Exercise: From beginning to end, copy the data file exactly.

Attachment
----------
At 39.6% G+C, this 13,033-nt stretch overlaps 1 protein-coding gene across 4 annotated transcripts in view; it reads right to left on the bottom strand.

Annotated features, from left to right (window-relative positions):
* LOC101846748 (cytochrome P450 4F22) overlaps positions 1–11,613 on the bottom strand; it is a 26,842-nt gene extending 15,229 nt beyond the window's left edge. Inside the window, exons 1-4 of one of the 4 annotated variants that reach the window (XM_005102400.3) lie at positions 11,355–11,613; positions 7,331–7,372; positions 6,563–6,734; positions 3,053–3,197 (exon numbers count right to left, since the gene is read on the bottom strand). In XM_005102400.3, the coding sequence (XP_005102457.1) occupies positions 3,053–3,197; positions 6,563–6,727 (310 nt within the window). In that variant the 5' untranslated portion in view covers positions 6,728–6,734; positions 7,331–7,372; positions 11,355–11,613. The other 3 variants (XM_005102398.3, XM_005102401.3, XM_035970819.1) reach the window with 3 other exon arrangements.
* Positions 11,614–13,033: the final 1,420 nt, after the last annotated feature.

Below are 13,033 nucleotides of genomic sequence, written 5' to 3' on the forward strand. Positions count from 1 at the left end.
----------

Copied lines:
At 39.6% G+C, this 13,033-nt stretch overlaps 1 protein-coding gene across 4 annotated transcripts in view; it reads right to left on the bottom strand.

Annotated features, from left to right (window-relative positions):
* LOC101846748 (cytochrome P450 4F22) overlaps positions 1–11,613 on the bottom strand; it is a 26,842-nt gene extending 15,229 nt beyond the window's left edge. Inside the window, exons 1-4 of one of the 4 annotated variants that reach the window (XM_005102400.3) lie at positions 11,355–11,613; positions 7,331–7,372; positions 6,563–6,734; positions 3,053–3,197 (exon numbers count right to left, since the gene is read on the bottom strand). In XM_005102400.3, the coding sequence (XP_005102457.1) occupies positions 3,053–3,197; positions 6,563–6,727 (310 nt within the window). In that variant the 5' untranslated portion in view covers positions 6,728–6,734; positions 7,331–7,372; positions 11,355–11,613. The other 3 variants (XM_005102398.3, XM_005102401.3, XM_035970819.1) reach the window with 3 other exon arrangements.
* Positions 11,614–13,033: the final 1,420 nt, after the last annotated feature.

Below are 13,033 nucleotides of genomic sequence, written 5' to 3' on the forward strand. Positions count from 1 at the left end.